With no mainstream Chinese films showing for the third year running, Taiwan’s top film festival may have lost some luster, but directors and critics say it remains a crucial bulwark against Beijing’s censors.
Long dubbed the Chinese-language “Oscars,” the Golden Horse Film Awards will kick off in Taipei tomorrow — again without the legion of Chinese filmmakers and stars who once used to walk the red carpet. It ran afoul of Beijing when a Taiwanese director called for the island’s independence in an acceptance speech at the 2018 ceremony, triggering an official boycott the following year.
There were no mainland films in the 2019 nomination list after China’s national film board ordered directors and actors to boycott the event.
Several Hong Kong films dropped out while international sponsors cut ties with the awards that year under pressure from Beijing.
While plans to boycott were not spelled out the following two years, commercial Chinese cinema and some advertisers have continued to steer clear.
Hong Kong director Jun Li (李駿碩), whose social drama Drifting is a frontrunner at this year’s awards, said it was “obvious” that strained relations between China and Taiwan have affected the awards.
“Anyone would be lying if they tell you they don’t feel the tension,” he said.
Li’s film has the most nominations at 12, including best film and best director, and it tackles Hong Kong’s notorious inequality with a story of homeless people taking authorities to court.
Chinese films once dominated the nominations but last year and this year saw just two films in the running, for best documentary and best animated short film.
According to organizers, over 200 Chinese and Hong Kong films submitted for competition this year, although film industry sources say they were mostly independent productions unlikely to hit theaters.
Analysts say mainstream Chinese cinema stayed away for fear of repercussions.
“For mega-production Chinese commercial movies, submitting to the Golden Horse awards can be courting trouble,” Wonder Weng, from the Taiwan Film Critics Society, said.
Weng added that the Golden Roosters — the mainland’s own premier film awards — was being held this year on the same night as the Golden Horse bash.
“This apparently sends a message that there is a rivalry,” he said.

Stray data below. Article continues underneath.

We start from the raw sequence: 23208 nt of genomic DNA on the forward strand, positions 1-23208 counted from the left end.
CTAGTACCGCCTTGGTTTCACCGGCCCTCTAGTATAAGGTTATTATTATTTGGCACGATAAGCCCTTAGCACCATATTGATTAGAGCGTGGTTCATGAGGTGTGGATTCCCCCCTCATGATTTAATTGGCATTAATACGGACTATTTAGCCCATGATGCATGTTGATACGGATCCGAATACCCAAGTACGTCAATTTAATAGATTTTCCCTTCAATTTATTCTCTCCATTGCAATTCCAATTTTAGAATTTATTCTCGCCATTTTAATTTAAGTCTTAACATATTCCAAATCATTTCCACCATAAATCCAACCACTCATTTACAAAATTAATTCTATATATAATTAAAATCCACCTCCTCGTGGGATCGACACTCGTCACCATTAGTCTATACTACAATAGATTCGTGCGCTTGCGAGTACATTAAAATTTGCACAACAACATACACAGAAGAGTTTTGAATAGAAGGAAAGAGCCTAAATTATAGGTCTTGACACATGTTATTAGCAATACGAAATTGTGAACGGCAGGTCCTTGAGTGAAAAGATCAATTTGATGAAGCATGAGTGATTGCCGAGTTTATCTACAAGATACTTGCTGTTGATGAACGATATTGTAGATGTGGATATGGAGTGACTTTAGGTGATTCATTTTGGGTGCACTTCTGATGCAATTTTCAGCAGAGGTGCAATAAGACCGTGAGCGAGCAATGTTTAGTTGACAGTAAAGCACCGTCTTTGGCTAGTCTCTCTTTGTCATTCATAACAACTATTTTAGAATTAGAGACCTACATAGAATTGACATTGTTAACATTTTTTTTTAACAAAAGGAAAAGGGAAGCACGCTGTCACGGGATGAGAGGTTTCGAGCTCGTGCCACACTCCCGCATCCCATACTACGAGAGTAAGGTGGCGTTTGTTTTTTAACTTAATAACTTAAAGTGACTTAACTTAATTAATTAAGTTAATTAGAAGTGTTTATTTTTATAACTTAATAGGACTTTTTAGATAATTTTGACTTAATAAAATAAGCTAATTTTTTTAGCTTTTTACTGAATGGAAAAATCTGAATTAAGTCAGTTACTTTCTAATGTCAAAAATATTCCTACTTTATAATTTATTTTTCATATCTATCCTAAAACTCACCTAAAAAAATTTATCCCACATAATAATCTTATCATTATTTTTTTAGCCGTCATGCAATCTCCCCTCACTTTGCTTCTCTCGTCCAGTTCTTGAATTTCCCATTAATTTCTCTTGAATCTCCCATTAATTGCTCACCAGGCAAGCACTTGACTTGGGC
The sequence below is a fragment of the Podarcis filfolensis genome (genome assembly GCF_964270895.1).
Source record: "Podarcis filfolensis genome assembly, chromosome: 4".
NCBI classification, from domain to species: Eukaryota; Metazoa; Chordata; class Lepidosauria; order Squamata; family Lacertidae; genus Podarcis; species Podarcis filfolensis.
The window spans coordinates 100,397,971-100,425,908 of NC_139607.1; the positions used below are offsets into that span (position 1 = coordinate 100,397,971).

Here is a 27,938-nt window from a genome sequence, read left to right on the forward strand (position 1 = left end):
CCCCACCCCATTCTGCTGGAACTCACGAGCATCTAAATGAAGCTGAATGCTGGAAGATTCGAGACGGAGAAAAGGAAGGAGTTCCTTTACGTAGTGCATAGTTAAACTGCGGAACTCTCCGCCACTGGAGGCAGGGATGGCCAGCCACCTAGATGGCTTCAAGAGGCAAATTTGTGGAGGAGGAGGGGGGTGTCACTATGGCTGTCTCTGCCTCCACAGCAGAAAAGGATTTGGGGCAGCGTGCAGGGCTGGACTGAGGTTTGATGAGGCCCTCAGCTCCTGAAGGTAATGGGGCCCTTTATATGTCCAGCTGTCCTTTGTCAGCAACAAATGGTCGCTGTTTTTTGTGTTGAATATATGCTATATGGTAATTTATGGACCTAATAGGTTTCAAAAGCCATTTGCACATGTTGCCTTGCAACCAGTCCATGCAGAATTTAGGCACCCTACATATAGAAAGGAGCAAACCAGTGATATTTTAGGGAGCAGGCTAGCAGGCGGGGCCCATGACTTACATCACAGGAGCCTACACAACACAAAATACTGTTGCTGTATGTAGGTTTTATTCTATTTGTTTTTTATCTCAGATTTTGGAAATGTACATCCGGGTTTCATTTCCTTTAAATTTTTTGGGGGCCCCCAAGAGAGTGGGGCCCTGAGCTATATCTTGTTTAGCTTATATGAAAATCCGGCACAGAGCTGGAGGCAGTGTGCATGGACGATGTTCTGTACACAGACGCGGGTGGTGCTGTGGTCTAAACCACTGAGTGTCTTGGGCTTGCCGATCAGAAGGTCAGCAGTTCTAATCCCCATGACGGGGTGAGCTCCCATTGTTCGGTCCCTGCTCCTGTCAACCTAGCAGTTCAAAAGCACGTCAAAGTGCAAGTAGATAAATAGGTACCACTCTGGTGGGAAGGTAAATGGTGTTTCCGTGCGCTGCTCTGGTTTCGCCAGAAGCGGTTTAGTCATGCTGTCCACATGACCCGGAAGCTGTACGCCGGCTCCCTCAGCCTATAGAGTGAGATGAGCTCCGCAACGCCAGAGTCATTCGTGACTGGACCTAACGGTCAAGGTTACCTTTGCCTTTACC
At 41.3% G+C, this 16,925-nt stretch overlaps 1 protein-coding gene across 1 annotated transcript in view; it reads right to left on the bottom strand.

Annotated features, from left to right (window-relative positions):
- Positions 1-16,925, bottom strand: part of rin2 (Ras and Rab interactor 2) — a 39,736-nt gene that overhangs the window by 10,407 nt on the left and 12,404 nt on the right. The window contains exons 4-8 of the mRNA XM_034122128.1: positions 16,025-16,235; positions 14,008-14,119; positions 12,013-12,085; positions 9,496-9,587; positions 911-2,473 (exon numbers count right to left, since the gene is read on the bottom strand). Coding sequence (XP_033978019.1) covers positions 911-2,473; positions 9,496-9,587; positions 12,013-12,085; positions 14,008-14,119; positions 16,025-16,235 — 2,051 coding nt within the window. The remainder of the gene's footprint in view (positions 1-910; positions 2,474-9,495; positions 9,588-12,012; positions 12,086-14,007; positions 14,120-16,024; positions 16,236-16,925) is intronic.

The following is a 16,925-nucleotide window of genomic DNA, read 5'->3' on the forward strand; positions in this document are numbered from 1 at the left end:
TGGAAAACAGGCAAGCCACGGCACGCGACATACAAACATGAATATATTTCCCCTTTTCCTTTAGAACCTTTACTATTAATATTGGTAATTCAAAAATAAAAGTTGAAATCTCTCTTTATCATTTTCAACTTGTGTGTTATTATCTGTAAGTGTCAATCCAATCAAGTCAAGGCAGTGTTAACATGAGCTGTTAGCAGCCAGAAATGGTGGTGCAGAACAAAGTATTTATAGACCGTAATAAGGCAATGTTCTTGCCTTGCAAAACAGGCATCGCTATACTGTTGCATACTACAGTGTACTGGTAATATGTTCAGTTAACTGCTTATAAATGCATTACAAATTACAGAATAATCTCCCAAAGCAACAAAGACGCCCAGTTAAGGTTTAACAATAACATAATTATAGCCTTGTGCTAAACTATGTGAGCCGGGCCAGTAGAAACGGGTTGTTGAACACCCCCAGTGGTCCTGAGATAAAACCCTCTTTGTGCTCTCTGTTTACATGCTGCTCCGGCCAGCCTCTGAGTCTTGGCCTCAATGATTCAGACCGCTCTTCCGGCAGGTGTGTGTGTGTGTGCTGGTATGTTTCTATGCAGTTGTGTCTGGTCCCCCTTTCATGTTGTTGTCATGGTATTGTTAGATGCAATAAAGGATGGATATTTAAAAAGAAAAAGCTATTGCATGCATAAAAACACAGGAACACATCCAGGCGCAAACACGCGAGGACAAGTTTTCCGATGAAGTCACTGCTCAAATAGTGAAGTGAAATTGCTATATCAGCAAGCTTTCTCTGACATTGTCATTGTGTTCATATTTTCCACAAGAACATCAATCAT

Golden Horse continues to nominate the kind of films that would never get past China’s censors.
This year two Hong Kong films that explore the city’s 2019 pro-democracy protests, as well as a Chinese documentary about Tibet, are nominated. A Chinese animation seen as a metaphor for Hong Kong’s unrest and Beijing’s authoritarian rule has also been given a nod. China has imposed a sweeping national security law in Hong Kong, once a thriving cinema hub, to crush dissent, and new Chinese-style political censorship rules have been introduced for films.
In one recent example, authorities blocked the screening of Taiwanese short film Piglet Piglet unless scenes relating to the island’s elections last year were removed, which the director refused.
Film critic Weng says the Golden Horse awards “sets the benchmark” for Chinese-language cinema as the only platform open to all subjects.
Last year, two Hong Kong films that cast an uncomfortable spotlight on China won accolades, and one of the winners proclaimed support for democracy activists in an acceptance speech read by a representative.
“I think the award has now become a free outlet especially for Hong Kong movies that cannot be distributed in Hong Kong,” said Hong Kong director Kiwi Chow (周冠威), who has a nomination this year.
“It gives film producers a way out under the current political climate,” he said.
Chow’s Revolution of Our Times (時代革命), which takes its name from a pro-democracy protest slogan, is contending for best documentary and has never been shown commercially in Hong Kong.
He has also sold the rights and masters overseas to avoid Hong Kong’s new censorship and national security laws.
Fellow Hong Kongers Rex Ren (任俠) and Lam Sum (林森) are vying for best new director for their feature film May You Stay Forever Young (少年), which is also set against the backdrop of the pro-democracy protests.
Another critics’ top pick for best documentary is Dark Red Forest (絳紅森林) by Chinese director Jin Huaqing (金華青), on how some 20,000 Tibetan nuns are forced to give up practicing their faith under China’s rule.
“I am gratified to see that the [Golden Horse] awards have managed to keep their courage,” Chow said. “I think that’s also what art is meant to pursue.”
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